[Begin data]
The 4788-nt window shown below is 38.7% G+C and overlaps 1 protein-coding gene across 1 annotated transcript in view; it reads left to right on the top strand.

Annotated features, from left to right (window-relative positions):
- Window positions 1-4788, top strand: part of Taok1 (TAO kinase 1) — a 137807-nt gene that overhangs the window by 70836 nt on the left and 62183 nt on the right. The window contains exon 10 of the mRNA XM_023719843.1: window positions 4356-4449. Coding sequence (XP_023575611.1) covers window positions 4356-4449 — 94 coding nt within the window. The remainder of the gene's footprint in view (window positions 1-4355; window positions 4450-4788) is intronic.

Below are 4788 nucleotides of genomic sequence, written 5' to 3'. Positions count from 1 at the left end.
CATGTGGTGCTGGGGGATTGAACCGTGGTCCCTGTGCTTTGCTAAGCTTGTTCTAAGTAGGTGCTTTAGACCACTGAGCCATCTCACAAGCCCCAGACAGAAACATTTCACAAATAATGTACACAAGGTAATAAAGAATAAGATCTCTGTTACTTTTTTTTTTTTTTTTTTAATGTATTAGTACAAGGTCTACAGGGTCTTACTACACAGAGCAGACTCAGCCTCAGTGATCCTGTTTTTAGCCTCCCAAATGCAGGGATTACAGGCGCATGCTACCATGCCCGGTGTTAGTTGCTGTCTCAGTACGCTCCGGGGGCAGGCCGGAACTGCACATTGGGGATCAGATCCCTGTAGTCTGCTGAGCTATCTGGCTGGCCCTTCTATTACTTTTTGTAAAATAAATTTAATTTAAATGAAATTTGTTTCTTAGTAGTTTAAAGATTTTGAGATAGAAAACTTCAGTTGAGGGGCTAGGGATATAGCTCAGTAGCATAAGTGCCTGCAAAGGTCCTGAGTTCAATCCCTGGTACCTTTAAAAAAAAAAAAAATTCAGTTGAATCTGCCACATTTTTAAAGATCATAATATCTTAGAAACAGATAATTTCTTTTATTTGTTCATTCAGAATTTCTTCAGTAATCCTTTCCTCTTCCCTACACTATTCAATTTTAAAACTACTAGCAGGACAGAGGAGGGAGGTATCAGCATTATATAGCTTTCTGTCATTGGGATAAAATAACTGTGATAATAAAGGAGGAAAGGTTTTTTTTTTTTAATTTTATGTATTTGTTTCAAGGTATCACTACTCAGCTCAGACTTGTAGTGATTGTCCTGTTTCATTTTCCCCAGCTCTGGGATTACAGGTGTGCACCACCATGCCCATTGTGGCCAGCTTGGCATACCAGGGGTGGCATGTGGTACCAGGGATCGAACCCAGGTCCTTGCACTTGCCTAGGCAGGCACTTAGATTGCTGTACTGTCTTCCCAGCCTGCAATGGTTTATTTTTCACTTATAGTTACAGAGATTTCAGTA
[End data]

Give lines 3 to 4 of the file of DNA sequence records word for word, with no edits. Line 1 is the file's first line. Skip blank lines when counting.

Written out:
- Window positions 1-4788, top strand: part of Taok1 (TAO kinase 1) — a 137807-nt gene that overhangs the window by 70836 nt on the left and 62183 nt on the right. The window contains exon 10 of the mRNA XM_023719843.1: window positions 4356-4449. Coding sequence (XP_023575611.1) covers window positions 4356-4449 — 94 coding nt within the window. The remainder of the gene's footprint in view (window positions 1-4355; window positions 4450-4788) is intronic.

Below are 4788 nucleotides of genomic sequence, written 5' to 3'. Positions count from 1 at the left end.